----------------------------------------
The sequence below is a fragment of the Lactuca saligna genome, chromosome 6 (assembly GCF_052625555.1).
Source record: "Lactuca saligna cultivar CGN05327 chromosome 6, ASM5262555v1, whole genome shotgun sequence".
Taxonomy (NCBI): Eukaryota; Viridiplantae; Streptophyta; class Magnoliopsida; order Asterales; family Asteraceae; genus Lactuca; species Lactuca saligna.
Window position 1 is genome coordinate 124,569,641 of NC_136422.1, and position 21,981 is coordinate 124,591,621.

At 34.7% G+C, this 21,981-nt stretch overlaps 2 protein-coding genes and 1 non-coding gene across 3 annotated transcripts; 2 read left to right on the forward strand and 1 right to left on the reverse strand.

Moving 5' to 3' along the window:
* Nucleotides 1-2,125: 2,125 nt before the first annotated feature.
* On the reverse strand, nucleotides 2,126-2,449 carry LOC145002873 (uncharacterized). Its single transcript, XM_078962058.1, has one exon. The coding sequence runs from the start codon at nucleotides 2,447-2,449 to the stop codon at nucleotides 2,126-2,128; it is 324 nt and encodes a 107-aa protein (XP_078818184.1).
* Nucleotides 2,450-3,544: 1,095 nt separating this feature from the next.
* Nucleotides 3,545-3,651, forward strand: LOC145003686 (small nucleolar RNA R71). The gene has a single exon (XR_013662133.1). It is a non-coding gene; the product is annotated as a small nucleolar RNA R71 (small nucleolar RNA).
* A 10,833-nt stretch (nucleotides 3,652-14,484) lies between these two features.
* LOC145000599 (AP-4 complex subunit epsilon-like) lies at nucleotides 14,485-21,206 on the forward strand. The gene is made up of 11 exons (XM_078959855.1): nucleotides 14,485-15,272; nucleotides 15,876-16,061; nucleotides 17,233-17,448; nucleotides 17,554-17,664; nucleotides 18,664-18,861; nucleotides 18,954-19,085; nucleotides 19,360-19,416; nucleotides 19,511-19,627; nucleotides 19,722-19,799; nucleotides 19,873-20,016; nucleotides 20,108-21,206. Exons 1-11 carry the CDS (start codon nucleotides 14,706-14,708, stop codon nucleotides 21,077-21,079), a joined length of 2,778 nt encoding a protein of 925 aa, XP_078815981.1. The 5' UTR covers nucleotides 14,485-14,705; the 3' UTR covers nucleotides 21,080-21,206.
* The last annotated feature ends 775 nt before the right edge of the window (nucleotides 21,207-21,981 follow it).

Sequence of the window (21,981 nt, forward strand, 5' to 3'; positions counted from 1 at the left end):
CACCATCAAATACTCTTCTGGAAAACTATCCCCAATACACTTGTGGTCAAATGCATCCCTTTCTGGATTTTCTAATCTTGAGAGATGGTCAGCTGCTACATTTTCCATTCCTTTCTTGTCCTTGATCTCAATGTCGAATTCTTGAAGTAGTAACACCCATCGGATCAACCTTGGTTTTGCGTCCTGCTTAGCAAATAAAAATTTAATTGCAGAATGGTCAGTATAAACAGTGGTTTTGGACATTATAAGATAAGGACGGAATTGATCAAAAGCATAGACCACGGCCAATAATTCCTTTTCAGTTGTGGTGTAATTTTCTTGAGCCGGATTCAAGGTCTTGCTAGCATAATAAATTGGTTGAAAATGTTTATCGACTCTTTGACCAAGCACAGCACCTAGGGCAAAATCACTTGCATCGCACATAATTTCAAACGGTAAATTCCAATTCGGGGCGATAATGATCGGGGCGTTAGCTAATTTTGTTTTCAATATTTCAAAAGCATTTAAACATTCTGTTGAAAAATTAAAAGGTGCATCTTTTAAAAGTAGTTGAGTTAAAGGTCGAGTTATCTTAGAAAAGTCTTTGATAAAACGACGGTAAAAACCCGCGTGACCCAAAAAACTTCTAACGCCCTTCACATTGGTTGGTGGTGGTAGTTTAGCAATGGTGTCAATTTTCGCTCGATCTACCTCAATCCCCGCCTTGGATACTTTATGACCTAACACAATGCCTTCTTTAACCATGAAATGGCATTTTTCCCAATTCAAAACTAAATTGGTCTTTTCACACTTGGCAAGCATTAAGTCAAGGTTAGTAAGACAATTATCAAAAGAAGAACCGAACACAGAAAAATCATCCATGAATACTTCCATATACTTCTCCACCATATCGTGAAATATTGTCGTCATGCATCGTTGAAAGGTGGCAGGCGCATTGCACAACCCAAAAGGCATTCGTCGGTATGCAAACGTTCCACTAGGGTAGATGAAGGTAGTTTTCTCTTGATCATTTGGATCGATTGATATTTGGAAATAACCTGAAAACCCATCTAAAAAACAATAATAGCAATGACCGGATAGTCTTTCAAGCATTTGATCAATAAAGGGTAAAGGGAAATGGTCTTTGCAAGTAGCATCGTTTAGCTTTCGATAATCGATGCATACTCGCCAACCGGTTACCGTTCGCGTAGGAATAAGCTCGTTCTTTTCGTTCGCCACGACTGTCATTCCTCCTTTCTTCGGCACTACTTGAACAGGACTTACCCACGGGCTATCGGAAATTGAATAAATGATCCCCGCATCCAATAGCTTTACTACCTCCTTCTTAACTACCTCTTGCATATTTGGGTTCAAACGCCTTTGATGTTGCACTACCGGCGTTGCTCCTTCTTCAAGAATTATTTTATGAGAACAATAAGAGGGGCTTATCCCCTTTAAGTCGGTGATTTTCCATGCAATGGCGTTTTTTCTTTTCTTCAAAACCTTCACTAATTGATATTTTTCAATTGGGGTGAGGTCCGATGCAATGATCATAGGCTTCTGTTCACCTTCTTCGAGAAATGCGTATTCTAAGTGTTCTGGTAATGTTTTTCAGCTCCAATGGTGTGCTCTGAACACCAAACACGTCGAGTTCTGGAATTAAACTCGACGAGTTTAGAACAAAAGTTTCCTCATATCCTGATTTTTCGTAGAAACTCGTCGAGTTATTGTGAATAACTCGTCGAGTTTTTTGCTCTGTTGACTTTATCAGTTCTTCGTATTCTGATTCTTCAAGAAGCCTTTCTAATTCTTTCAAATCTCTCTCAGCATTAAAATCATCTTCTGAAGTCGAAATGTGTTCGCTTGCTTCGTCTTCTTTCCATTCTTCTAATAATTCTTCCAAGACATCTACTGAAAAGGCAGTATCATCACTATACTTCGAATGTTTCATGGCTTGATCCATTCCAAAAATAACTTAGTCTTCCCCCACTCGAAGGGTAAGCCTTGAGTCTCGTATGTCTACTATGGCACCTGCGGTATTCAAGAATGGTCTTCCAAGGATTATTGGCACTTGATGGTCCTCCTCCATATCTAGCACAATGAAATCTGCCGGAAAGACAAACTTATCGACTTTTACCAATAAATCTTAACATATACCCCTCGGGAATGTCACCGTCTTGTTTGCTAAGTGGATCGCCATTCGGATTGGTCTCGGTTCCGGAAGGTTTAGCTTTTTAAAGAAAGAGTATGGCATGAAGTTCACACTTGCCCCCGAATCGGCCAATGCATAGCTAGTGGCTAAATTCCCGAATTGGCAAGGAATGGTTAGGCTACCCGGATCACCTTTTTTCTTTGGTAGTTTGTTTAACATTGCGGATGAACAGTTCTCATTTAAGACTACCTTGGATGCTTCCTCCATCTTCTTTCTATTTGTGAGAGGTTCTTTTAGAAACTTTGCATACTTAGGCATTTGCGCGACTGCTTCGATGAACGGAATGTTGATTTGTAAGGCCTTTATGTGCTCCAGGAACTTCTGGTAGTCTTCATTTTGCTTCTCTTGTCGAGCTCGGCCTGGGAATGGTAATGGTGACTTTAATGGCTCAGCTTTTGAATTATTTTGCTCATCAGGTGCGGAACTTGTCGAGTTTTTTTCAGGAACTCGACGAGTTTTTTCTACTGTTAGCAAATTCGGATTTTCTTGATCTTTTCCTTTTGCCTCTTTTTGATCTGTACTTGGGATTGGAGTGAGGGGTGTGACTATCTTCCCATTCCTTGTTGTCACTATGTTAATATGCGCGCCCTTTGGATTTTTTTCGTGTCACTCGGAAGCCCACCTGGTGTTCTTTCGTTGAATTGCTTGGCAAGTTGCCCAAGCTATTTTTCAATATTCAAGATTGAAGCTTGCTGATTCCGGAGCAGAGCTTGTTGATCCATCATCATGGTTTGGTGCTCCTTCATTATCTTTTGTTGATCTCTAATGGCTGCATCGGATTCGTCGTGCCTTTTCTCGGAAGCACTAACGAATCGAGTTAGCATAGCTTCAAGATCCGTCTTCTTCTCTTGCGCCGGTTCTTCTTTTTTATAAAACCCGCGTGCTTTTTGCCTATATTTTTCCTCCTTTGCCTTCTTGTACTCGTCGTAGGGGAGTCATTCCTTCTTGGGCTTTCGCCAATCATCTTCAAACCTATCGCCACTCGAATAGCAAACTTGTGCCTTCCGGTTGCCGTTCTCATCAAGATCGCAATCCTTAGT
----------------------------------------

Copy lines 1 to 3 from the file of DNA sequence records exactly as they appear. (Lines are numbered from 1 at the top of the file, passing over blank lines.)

The sequence below is a fragment of the Lactuca saligna genome, chromosome 6 (assembly GCF_052625555.1).
Source record: "Lactuca saligna cultivar CGN05327 chromosome 6, ASM5262555v1, whole genome shotgun sequence".
Taxonomy (NCBI): Eukaryota; Viridiplantae; Streptophyta; class Magnoliopsida; order Asterales; family Asteraceae; genus Lactuca; species Lactuca saligna.